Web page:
If you’re a follower of any Chesapeake conservation, or even just read newspapers in the local area, what you’ve probably seen over the past few days are a lot of headlines like these: “Virginia oyster harvest soars”, “Virginia oyster harvest up sharply in past decade”, and “Virginia oyster landings largest since 1989.” Time to celebrate, right?
Well, maybe not so fast. If you read these articles critically, there are quite a few gaping holes and a somewhat…fishy (oystery?) smell about them. Everyone knows the oysters in the Bay are struggling- right? Which is why it is so startling to read articles like the one from Northern Neck News:
“ Virginia’s oyster landings in 2011 were the largest they have been since 1989 and marked a tenfold increase over landings just 10 years ago. The news follows years of efforts aimed at increasing oyster populations in the Chesapeake Bay, which have been decimated by disease.
On Feb. 7, Gov. Robert McDonnell ® announced the boom that he said was fueled by the Virginia Marine Resources Commission’s use of a rotational harvest system, sanctuaries and targeted shell plantings on public oyster grounds.
The 236,000-bushel harvest in 2011 contributed $8.26 million to Virginia’s economy while 2001’s oyster harvest of 23,000 bushels only generated $575,000.”
The first thing that I noticed in the article was that the harvest of the oysters is being used to determine the strength of the wild oyster population. But the population of oysters and the amount of oysters harvested is correlation, as the economists say, not causation.
Another thing that seemed a little, well, “oystery”, was the fact that this announcement was being made by the governor (rather than the Virginia Institute for Marine Science, the National Oceanic and Atmospheric Administration or another scientific organization) in an election year. The oyster harvest, as the article mentions, has been in serious decline over the last decade and prior throughout the Chesapeake, and the prospect of a healthy oyster harvest and the financial impacts it effects are strong platform tools. While Virginia governors can only serve one term, other legislators in the state are stumping this year, and oysters make an environmental and economic two-fer, as far as campaign speeches are concerned.
So I decided to do some data hunting, and what I found was pretty confusing. First of all, Virginia uses bushels to tally their catch. NOAA defines the harvest in numbers of pounds sold. Comparing data from the two sources about the harvest over the last decade makes it difficult to draw similar conclusions, and major differences in just generally whether the catch was bad, good, or somewhere in between makes it even harder:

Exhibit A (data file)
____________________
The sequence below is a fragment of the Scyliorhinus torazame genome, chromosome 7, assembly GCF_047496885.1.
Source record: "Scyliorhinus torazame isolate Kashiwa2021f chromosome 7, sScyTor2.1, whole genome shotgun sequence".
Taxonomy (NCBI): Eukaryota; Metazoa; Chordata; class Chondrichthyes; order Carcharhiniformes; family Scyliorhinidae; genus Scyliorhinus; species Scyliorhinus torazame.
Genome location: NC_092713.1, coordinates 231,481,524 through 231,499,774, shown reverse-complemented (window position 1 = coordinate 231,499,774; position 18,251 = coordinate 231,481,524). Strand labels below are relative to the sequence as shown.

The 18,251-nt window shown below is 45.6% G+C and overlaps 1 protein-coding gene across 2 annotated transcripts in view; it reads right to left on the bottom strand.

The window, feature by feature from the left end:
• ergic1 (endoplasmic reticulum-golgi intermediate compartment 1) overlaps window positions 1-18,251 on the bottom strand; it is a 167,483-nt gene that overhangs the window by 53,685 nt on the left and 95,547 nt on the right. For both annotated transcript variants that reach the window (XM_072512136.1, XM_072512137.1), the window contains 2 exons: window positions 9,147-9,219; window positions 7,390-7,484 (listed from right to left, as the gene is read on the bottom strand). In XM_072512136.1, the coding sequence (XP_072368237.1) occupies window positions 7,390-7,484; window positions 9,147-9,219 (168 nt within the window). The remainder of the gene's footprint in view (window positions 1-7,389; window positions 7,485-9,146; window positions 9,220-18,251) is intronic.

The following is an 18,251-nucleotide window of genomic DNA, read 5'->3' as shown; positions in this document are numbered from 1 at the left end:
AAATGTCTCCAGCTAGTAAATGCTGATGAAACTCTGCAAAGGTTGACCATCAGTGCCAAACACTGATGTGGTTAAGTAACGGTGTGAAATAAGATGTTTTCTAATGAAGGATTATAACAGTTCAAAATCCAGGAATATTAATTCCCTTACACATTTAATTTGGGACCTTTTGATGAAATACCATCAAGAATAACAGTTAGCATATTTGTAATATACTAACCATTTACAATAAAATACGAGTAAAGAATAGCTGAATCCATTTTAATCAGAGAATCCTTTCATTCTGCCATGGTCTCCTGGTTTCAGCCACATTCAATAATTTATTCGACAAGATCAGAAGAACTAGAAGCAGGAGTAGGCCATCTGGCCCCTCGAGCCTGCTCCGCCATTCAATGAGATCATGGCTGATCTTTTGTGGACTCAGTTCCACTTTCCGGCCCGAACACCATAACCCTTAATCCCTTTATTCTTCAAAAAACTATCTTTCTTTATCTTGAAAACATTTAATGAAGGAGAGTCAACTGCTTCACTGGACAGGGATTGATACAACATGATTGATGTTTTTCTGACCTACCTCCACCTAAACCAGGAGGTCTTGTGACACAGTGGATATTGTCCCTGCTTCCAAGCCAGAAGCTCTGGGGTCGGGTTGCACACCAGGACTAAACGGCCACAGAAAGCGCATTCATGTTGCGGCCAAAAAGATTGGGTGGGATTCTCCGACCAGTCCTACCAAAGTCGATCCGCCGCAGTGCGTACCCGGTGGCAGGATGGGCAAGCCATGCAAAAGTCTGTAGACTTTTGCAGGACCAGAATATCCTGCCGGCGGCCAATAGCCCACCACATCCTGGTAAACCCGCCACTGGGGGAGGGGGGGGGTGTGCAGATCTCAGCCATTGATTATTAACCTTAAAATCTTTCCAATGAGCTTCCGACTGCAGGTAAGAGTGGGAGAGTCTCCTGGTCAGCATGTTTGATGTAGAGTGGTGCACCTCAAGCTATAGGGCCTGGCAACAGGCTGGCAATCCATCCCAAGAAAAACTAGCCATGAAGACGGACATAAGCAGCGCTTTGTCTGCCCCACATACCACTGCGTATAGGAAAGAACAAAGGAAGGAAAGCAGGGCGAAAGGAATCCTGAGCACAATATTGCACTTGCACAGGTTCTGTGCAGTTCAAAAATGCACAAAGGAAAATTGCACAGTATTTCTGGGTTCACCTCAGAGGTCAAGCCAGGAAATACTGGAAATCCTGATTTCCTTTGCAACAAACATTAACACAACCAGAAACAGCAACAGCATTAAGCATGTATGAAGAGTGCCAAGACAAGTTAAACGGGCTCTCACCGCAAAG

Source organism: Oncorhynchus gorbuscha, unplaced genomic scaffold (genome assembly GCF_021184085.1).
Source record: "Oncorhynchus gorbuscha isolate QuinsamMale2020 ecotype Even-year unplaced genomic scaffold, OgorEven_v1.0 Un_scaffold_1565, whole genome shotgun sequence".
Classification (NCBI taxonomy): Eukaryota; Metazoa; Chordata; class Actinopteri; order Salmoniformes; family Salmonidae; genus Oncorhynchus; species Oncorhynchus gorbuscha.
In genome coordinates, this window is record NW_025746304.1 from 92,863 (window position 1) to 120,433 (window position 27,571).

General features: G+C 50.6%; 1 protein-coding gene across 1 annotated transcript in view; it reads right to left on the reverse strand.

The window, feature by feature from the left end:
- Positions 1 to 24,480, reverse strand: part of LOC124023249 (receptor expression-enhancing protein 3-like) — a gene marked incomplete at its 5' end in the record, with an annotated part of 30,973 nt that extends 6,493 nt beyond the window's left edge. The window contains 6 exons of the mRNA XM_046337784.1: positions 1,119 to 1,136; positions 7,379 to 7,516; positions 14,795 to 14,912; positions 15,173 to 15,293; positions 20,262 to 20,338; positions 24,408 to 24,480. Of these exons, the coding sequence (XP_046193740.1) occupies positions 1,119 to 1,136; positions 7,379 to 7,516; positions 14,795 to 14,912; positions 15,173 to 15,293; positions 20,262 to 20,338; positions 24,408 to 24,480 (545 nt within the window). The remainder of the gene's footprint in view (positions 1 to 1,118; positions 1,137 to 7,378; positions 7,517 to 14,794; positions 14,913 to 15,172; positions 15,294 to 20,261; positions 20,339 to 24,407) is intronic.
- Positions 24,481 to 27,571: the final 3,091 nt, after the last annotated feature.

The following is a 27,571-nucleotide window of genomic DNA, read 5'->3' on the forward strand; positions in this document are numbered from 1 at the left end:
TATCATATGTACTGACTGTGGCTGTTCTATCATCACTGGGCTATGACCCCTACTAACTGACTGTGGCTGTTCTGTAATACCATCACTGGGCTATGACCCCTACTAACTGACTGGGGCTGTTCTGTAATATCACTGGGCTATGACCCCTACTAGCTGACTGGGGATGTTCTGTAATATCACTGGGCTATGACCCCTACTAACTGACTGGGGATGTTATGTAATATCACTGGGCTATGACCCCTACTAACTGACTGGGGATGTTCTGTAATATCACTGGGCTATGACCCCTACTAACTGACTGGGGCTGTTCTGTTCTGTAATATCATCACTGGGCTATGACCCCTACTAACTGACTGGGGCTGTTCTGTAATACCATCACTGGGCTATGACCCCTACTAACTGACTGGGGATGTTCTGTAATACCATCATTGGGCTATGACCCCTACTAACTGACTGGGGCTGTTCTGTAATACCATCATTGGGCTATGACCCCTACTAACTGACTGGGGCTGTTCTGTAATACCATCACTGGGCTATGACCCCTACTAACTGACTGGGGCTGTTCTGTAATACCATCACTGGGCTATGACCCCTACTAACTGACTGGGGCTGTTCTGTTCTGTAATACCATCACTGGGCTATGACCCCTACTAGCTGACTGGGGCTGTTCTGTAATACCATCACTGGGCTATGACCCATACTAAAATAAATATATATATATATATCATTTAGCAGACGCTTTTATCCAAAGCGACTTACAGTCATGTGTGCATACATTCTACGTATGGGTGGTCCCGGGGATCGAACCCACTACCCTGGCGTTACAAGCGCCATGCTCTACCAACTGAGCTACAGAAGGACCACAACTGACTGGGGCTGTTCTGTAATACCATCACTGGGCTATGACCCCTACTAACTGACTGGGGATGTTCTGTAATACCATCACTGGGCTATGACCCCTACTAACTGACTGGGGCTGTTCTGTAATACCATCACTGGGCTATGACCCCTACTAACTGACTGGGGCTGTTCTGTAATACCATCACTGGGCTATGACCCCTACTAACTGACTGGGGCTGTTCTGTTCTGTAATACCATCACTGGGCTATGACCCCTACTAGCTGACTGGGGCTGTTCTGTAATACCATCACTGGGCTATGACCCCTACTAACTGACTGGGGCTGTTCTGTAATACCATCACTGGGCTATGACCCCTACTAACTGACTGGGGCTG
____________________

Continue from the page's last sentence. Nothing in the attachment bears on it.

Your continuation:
First, the data from Virginia as distributed by the Governor’s office, in numbers of bushels per year (I highlighted this year’s catch):
Then, data from NOAA (in pounds per catch). It stops in 2008 but still gives you a sense of the discrepancies:
They just don’t match up in terms of trends - at all. NOAA has Virginia’s worst harvests in 1993 and 2004. Virginia has their worst years in 1999-2001. NOAA actually shows a harvest spike in the years that Virginia reported as their worst harvest years to date! The year Virginia compared this year’s catch with, 2001, looks pretty bad on their chart, but things look relatively stable in 2001 on NOAA’s data. These are big differences! While I don’t have a NOAA report from 2011, I would imagine there are similar discrepancies between what Virginia purports to be their catch and the number other scientific organizations report. So, between the numbers angle, and the political rhetoric peppering the governor’s and other official statements, I am a little skeptical. For good reason: here is NOAA’s report going back as far as 1880 (Virginia’s information starts in 1957):
A little sobering, isn’t it? Even if you factor in minor disagreements about the specific yearly catch, the overall impact is a little stunning. When I look at this graph, I wonder if it is a bit premature to be celebrating a return of a healthy oystering harvest, or to be anticipating bigger catches (and the revenue and jobs that go with them) anytime soon. There are up years and down years, but this shows us the catch is trending down, down, down, and has been since the end of the oystering boom at the close of the 19th century .
What are your thoughts in the news from Virginia? Are you a skeptic, like me, or an optimist who thinks this is the start of a whole new Bay?
Dip into a few of the articles on the “comeback,” look at some of the details, and then comment on your findings on this blog- perhaps you, gentle reader, will notice a crucial argument for the governor’s announcement that I’ve missed.
Washington Post: http://wapo.st/zNCl2l
Daily Press: http://bit.ly/yJO08X
Richmond Times-Dispatch: http://bit.ly/xESkKV